Welcome back. Our thoughts continue to be with everyone in Houston and along the Gulf Coast. We'll look at some of the long-term risks Harvey presents and other historic floods in the U.S. over the last 30 years.
Please let me know what you think about what you're reading here and in the science stream. You can email me at firstname.lastname@example.org or just hit reply to this newsletter.
Harvey's looming health risks
In an Expert Voices post today, Peter Hotez, dean of the National School of Tropical Medicine at Baylor College of Medicine in Houston, lays out the health risks for the Gulf's residents post-Harvey:
As evacuations in Houston progress and people here move into shelters, a number of health problems are likely to surface, especially from infectious and tropical diseases. That may affect the entire Gulf Coast region.
Why it matters: Even before Harvey, we identified the Gulf Coast as America's "soft underbelly" of disease due to a confluence of extreme poverty, urbanization, population shifts, subtropical climate and climate change. The vulnerability is especially evident following tropical storms and hurricanes.
A 30-year look at major floods in the U.S.
Axios' Lazaro Gamio takes a historical look at floods: The flooding in Houston brought on by Harvey has proved to be catastrophic, but the region is no stranger to flooding. Here's a deep look at where major flooding events have occurred in the U.S. since 1985 using data from the Dartmouth Flood Observatory. Each shape represents the extent of a region affected by flooding, and is colored by the severity of the flooding. The map doesn't yet include the extent of the flooding caused by Harvey because it is still being measured.
Why it matters: Climate scientists say extreme flooding events will become more common as the climate warms because storms will dump more rain and the sea levels will rise (already 2.6 inches globally between 1993 and 2014, per NOAA).
1 fun thing
When the Cassini spacecraft intentionally hurls itself into Saturn on Sept. 15, it will have spent one month shy of 20 years in space. The probe recently discovered hydrogen plumes that could be an energy source for microbes and has given us stunning images of Saturn's moons and iconic rings. Its forthcoming demise has inspired a melancholic Twitter bot, naturally.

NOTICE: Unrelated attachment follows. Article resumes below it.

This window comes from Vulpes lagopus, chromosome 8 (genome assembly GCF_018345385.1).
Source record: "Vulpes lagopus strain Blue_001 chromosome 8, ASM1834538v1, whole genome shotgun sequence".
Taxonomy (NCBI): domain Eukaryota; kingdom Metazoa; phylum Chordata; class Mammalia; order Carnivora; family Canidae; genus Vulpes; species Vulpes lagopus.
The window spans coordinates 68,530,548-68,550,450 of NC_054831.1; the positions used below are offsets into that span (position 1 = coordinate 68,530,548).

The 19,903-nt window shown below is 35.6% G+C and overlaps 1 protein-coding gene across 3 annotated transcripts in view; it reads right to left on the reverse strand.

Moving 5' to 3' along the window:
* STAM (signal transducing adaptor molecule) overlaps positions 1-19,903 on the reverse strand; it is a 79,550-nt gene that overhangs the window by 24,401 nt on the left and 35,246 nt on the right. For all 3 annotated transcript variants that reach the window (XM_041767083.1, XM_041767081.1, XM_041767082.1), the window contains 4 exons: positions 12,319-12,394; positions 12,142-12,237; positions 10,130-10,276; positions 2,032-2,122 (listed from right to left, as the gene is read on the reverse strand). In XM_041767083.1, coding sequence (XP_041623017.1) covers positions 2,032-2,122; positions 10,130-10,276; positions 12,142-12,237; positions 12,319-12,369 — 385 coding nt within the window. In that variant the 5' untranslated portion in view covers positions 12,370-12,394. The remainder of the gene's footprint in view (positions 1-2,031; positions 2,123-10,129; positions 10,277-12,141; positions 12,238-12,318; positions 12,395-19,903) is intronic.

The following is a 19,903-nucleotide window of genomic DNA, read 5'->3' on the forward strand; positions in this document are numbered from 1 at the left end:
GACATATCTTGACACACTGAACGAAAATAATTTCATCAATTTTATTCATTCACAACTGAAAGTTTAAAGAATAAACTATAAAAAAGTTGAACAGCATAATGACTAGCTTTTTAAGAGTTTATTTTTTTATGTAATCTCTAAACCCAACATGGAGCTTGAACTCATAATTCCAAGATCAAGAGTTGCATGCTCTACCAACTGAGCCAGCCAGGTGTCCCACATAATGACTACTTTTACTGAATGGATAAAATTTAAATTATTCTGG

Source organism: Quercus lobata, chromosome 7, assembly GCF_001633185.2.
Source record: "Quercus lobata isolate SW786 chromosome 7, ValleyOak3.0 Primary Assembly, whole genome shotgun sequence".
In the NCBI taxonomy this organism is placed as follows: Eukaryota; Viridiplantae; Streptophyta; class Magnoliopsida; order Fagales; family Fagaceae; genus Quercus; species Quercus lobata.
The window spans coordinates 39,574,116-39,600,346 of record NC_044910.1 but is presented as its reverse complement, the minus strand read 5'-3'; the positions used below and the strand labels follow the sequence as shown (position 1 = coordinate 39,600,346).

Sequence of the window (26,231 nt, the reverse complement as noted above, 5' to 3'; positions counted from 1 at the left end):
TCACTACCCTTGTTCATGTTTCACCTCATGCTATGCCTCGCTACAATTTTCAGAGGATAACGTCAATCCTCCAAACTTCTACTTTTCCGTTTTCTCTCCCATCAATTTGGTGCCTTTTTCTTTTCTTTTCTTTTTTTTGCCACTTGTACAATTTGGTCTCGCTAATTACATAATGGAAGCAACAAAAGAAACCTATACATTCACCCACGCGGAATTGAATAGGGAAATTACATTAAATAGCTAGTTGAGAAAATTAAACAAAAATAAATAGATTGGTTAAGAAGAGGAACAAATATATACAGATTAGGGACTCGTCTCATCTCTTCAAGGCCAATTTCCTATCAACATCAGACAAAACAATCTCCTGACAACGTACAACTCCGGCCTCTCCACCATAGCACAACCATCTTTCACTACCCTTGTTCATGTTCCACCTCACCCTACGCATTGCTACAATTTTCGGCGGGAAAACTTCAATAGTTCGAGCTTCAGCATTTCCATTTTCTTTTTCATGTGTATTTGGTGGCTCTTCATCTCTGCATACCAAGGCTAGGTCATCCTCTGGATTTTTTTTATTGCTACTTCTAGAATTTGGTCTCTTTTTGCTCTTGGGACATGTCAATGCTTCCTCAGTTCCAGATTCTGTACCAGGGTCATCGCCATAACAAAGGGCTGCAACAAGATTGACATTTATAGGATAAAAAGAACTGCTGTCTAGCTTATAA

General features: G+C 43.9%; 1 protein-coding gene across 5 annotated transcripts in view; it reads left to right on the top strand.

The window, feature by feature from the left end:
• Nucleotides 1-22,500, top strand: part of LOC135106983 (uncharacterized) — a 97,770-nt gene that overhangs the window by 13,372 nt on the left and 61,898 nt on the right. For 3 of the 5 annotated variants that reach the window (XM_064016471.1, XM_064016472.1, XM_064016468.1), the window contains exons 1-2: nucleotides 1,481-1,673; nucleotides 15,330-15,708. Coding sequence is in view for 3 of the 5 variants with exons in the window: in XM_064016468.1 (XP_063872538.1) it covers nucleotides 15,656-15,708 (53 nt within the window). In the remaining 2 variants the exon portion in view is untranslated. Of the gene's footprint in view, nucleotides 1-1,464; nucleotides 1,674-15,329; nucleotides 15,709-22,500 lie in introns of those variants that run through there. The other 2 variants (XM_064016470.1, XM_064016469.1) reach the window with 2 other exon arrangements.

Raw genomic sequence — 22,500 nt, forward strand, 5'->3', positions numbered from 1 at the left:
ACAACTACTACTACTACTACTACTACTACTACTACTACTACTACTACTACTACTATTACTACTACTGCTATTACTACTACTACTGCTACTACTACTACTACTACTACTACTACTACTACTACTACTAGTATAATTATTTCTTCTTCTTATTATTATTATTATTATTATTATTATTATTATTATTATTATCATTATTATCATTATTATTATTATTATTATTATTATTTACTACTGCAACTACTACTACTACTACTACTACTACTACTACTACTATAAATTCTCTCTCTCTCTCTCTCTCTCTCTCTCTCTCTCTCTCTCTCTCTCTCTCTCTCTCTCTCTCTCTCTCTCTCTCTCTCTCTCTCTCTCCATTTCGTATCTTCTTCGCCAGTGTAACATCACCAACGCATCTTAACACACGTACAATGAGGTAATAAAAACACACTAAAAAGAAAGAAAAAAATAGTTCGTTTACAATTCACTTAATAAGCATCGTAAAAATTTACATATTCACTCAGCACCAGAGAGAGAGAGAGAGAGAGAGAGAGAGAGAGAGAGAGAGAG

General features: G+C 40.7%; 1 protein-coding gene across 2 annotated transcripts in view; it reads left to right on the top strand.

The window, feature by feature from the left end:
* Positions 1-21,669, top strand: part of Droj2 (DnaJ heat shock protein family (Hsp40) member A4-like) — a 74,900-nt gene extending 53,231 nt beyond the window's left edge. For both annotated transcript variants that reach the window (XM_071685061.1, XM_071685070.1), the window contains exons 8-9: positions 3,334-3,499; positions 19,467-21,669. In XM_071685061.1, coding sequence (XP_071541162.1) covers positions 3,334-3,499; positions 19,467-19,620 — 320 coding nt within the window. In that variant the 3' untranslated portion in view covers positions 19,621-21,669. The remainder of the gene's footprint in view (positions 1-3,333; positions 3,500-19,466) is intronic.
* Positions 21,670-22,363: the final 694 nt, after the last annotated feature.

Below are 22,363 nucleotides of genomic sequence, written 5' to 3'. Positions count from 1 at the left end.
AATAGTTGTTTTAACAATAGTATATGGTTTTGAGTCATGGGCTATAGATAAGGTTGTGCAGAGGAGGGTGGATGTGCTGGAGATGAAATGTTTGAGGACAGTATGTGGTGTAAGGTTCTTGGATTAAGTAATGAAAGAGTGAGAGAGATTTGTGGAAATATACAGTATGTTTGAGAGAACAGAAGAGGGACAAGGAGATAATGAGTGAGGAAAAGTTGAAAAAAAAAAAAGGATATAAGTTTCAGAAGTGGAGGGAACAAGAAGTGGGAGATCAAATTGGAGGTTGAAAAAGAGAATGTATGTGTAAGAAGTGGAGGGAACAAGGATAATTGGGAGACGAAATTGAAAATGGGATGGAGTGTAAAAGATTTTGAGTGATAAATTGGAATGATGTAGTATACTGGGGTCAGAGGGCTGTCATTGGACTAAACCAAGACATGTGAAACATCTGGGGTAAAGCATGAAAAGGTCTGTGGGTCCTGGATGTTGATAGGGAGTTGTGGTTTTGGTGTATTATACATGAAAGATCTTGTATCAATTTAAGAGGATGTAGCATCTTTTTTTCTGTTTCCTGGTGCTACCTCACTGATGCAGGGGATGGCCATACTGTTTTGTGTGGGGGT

What we're reading elsewhere
- Important Harvey science stories: Paul Voosen from Science discusses current forecasting experiments and Chris Mooney from The Washington Post writes what's known about the role of climate change.
- Role of inflammation: Diabetes, Alzheimer's disease, depression...Meghana Keshavan writes in STAT about research into inflammation's role in a range of diseases.
- Terrorists' patterns: Natalie Wolchover writes in Quanta about physicist Neil Johnson's work modeling terrorism. He tells her, "Terrorism suddenly became, for me, an urgent problem that I might be able to help society understand, and perhaps even one day predict."
From Erin Ross' notebook: The Cuvier's beaked whale is the undisputed champion of the long, deep dive. In a study released this week, Erin Falcone and her team recorded a record-shattering dive — one whale held its breath for an astounding two hours and 43 minutes.
"When I first saw the data, I thought 'Is there any limit to what this animal can do?'" Falcone tells Axios.
How they do it: The whales have a number of adaptations to help them hunt beneath the waves. Unlike humans, they can almost empty and refill their entire lungs in a single breath. When humans breathe, oxygen is taken from our lungs via a protein called hemoglobin in our blood. Whales have hemoglobin, too — but they have a lot more of it. Both humans and whales also have myoglobin, another oxygen-storing protein, in their muscles. Cuvier's beaked whales have more myoglobin than most diving mammals and far more than humans.
The whales have other ways to conserve oxygen: on deep dives, they temporarily shut down their liver and kidneys and pull blood from their extremities. Their ribs collapse and fold, which helps remove air pockets and makes it easier for them to dive. The whales don't need to swim to reach those depths. They just hold their breath and sink into the black.